A survey of over 2,700 UK exporters has revealed that export sales growth has been effectively stagnant for the past year. The British Chambers of Commerce’s (BCC’s) quarterly Trade Confidence Outlook showed the proportion of exporters reporting increased overseas sales to be unchanged from Q4 at 29%, while those reporting a decrease rose one point to 25%.
The data showed that manufacturers were more likely to report increased export sales than either business to business service firms (such as lawyers or accountants) or business to consumer service firms (like online clothing stores).
The survey results found that in the last three months:
- Export sales increased by 32% for exporting manufacturers, 26% for exporting B2B services and 26% for exporting B2C services
- Export sales remained constant for 42% of exporting manufacturers, 56% of exporting B2B services and 42% for exporting B2C services
- Decreased for 26% of exporting manufacturers, 17% of exporting B2B manufacturers and 32% of exporting B2C services
Conversely, B2B service exporters were more likely than either manufacturers or B2C service exporters to expect profitability to increase in the coming year.
According to the survey, over the next 12 months, business believe their profitability will:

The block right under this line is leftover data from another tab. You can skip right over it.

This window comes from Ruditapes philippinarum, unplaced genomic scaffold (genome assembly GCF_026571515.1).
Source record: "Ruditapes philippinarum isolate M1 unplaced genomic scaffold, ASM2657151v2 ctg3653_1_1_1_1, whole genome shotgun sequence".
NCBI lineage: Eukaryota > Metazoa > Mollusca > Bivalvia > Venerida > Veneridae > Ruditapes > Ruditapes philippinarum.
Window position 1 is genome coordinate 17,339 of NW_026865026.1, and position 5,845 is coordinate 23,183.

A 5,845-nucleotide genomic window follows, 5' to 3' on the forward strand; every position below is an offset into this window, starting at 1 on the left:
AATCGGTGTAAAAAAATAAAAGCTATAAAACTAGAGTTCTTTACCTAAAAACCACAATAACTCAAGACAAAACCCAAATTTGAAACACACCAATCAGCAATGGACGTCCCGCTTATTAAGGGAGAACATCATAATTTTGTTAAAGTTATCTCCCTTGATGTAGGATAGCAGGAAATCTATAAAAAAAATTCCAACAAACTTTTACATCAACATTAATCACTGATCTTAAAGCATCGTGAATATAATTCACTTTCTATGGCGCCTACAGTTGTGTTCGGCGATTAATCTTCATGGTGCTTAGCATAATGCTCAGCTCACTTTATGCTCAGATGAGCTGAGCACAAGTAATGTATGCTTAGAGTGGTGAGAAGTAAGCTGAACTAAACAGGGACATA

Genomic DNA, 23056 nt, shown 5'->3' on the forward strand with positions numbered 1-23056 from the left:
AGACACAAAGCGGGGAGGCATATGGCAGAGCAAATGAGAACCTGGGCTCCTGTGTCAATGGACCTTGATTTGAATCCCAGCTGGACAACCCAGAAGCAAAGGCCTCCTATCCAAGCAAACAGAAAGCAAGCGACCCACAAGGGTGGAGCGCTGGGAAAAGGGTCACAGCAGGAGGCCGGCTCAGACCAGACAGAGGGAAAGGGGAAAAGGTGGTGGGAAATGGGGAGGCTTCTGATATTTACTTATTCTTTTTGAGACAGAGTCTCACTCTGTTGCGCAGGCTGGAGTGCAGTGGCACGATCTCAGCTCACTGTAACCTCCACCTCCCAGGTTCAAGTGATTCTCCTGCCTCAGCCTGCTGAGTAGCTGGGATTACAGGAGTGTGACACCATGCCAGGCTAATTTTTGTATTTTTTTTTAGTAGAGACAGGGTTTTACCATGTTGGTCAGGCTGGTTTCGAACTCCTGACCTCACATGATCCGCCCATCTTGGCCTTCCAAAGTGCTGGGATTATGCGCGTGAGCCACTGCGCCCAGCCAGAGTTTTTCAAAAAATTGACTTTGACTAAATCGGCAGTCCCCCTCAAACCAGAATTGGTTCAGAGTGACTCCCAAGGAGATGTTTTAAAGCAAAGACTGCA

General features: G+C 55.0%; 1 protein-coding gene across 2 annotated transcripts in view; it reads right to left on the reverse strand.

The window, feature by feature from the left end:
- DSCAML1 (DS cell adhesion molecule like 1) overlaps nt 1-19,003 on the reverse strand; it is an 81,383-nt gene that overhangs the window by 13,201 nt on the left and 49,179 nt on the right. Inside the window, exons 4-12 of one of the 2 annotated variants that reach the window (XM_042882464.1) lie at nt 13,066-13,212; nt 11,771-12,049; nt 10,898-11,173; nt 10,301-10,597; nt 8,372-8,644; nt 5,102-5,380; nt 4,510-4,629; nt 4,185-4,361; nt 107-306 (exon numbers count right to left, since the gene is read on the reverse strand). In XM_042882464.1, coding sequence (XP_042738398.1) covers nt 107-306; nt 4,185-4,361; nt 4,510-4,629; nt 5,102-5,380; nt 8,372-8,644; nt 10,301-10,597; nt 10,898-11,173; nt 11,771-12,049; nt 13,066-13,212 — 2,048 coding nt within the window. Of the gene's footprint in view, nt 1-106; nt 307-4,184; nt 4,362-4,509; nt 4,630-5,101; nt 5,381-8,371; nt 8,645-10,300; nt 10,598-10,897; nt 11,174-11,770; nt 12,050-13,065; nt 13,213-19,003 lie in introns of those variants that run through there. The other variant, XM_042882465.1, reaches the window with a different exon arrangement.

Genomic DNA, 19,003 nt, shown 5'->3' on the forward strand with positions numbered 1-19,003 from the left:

- Increase – 44% for exporting manufacturers, 55% for exporting B2B services and 45% for exporting B2C services
- Remain constant – 29% exporting manufacturers, 29% exporting B2B services and 30% exporting B2C services
- Decrease – 27% exporting manufacturers, 16% exporting B2B services and 24% exporting B2C services
Responding to the findings, Head of Trade Policy at the BCC, William Bain, said: “This data confirms our concerns – that for the last year there was a broadly flat picture for UK exports. This is in contrast with the performance of our near neighbours, with Germany’s exports both within and outside the Single Market steaming ahead by double digit margins and with trade losses from the pandemic already effectively recovered.
“UK exporters are facing the headwinds of higher red tape costs from trading with the EU, raised raw material pressures, and ongoing issues in global shipping markets. If we are to realise the aspirations of the UK Government’s Export Strategy then 2022 has to be the year where these structural factors holding back our exporters are addressed.
“Sustained export growth should be powering our economic recovery from the pandemic. Chambers and their members are already working hard to increase exports but need more substantive measures from Government now.”